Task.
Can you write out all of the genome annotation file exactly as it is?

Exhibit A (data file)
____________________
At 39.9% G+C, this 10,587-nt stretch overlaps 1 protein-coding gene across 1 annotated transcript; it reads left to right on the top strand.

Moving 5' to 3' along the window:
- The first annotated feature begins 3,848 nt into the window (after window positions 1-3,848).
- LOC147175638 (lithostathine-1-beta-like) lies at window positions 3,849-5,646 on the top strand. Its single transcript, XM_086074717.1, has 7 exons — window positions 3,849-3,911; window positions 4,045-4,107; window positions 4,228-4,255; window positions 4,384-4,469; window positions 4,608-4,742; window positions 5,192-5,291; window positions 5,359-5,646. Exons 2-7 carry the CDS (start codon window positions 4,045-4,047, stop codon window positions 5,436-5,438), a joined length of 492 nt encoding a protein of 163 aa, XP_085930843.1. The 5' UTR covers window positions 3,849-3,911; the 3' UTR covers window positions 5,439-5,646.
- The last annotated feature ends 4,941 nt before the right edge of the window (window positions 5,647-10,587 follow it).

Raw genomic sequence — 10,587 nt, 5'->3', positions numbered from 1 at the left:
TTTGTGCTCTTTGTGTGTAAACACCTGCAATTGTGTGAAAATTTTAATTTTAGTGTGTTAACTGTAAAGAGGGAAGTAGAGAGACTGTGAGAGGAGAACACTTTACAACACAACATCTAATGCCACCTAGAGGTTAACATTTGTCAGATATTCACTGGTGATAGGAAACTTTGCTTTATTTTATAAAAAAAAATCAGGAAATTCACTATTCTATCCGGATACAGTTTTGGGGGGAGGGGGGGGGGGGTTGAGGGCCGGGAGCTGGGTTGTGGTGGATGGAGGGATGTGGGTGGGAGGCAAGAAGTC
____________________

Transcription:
At 39.9% G+C, this 10,587-nt stretch overlaps 1 protein-coding gene across 1 annotated transcript; it reads left to right on the top strand.

Moving 5' to 3' along the window:
- The first annotated feature begins 3,848 nt into the window (after window positions 1-3,848).
- LOC147175638 (lithostathine-1-beta-like) lies at window positions 3,849-5,646 on the top strand. Its single transcript, XM_086074717.1, has 7 exons — window positions 3,849-3,911; window positions 4,045-4,107; window positions 4,228-4,255; window positions 4,384-4,469; window positions 4,608-4,742; window positions 5,192-5,291; window positions 5,359-5,646. Exons 2-7 carry the CDS (start codon window positions 4,045-4,047, stop codon window positions 5,436-5,438), a joined length of 492 nt encoding a protein of 163 aa, XP_085930843.1. The 5' UTR covers window positions 3,849-3,911; the 3' UTR covers window positions 5,439-5,646.
- The last annotated feature ends 4,941 nt before the right edge of the window (window positions 5,647-10,587 follow it).

Raw genomic sequence — 10,587 nt, 5'->3', positions numbered from 1 at the left:
TTTGTGCTCTTTGTGTGTAAACACCTGCAATTGTGTGAAAATTTTAATTTTAGTGTGTTAACTGTAAAGAGGGAAGTAGAGAGACTGTGAGAGGAGAACACTTTACAACACAACATCTAATGCCACCTAGAGGTTAACATTTGTCAGATATTCACTGGTGATAGGAAACTTTGCTTTATTTTATAAAAAAAAATCAGGAAATTCACTATTCTATCCGGATACAGTTTTGGGGGGAGGGGGGGGGGGGTTGAGGGCCGGGAGCTGGGTTGTGGTGGATGGAGGGATGTGGGTGGGAGGCAAGAAGTC